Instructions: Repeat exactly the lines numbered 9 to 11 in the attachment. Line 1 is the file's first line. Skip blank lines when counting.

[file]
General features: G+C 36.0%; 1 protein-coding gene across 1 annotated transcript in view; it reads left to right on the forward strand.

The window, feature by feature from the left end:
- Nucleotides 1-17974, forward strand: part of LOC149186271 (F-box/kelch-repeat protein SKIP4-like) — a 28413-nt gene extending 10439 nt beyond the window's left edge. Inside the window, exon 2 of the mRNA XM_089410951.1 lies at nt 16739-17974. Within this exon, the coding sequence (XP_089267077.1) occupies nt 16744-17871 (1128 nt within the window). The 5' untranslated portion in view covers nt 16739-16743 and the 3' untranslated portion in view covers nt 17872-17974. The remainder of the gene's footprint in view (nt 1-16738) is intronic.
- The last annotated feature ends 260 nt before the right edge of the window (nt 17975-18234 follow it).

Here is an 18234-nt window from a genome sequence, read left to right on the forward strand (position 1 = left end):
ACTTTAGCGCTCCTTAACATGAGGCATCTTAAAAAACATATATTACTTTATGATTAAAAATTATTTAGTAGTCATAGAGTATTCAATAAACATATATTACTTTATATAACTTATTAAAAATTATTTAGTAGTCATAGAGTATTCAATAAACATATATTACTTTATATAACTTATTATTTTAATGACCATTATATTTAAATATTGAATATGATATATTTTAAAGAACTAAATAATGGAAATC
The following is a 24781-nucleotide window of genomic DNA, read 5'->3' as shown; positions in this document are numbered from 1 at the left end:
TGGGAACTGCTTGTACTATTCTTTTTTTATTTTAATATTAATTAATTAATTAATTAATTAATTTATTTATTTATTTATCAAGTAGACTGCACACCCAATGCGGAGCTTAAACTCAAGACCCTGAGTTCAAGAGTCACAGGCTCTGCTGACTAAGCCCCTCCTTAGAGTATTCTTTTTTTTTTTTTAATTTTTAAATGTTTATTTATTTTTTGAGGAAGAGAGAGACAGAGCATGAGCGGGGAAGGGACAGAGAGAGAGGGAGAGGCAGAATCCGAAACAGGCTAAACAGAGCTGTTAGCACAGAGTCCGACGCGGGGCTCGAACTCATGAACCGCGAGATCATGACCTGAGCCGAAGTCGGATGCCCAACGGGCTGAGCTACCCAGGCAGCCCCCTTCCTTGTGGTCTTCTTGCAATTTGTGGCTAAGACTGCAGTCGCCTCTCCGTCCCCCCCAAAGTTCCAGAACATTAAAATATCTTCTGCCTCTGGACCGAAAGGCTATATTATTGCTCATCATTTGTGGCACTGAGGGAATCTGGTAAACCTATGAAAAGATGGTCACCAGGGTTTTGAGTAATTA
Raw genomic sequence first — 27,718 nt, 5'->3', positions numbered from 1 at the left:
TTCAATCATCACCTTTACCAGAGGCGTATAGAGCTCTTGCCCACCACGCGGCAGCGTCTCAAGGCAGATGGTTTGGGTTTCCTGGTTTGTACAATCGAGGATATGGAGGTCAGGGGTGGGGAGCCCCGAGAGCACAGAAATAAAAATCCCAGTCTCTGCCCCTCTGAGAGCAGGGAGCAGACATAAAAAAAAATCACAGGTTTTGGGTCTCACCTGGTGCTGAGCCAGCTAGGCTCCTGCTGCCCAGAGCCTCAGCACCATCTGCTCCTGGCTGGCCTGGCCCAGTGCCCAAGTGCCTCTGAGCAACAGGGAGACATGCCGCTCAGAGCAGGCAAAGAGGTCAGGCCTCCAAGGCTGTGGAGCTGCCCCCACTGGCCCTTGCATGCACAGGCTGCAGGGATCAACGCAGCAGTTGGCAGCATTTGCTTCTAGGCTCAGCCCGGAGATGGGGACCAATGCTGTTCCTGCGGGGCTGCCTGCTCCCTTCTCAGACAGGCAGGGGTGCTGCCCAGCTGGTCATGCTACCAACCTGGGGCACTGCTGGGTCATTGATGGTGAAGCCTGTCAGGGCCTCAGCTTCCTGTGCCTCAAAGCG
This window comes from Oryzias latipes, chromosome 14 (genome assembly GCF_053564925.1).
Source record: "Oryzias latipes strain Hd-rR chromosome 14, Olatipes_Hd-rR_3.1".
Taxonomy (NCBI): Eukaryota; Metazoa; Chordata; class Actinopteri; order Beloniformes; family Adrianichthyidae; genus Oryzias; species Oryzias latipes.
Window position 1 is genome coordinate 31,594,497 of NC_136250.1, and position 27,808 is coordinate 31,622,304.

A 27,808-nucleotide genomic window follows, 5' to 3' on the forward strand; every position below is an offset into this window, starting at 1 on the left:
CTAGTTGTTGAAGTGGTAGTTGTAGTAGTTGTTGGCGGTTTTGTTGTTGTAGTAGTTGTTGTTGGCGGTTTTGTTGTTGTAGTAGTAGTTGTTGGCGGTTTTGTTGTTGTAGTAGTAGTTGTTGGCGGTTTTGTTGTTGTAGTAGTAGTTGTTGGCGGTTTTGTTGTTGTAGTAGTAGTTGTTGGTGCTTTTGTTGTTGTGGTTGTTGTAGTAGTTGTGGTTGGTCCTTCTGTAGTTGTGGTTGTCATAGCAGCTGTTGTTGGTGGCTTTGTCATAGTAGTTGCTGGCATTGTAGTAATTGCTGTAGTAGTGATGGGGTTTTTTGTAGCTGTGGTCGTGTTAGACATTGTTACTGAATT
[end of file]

Raw genomic sequence first — 27,718 nt, 5'->3', positions numbered from 1 at the left:
TTCAATCATCACCTTTACCAGAGGCGTATAGAGCTCTTGCCCACCACGCGGCAGCGTCTCAAGGCAGATGGTTTGGGTTTCCTGGTTTGTACAATCGAGGATATGGAGGTCAGGGGTGGGGAGCCCCGAGAGCACAGAAATAAAAATCCCAGTCTCTGCCCCTCTGAGAGCAGGGAGCAGACATAAAAAAAAATCACAGGTTTTGGGTCTCACCTGGTGCTGAGCCAGCTAGGCTCCTGCTGCCCAGAGCCTCAGCACCATCTGCTCCTGGCTGGCCTGGCCCAGTGCCCAAGTGCCTCTGAGCAACAGGGAGACATGCCGCTCAGAGCAGGCAAAGAGGTCAGGCCTCCAAGGCTGTGGAGCTGCCCCCACTGGCCCTTGCATGCACAGGCTGCAGGGATCAACGCAGCAGTTGGCAGCATTTGCTTCTAGGCTCAGCCCGGAGATGGGGACCAATGCTGTTCCTGCGGGGCTGCCTGCTCCCTTCTCAGACAGGCAGGGGTGCTGCCCAGCTGGTCATGCTACCAACCTGGGGCACTGCTGGGTCATTGATGGTGAAGCCTGTCAGGGCCTCAGCTTCCTGTGCCTCAAAGCG
This window comes from Oryzias latipes, chromosome 14 (genome assembly GCF_053564925.1).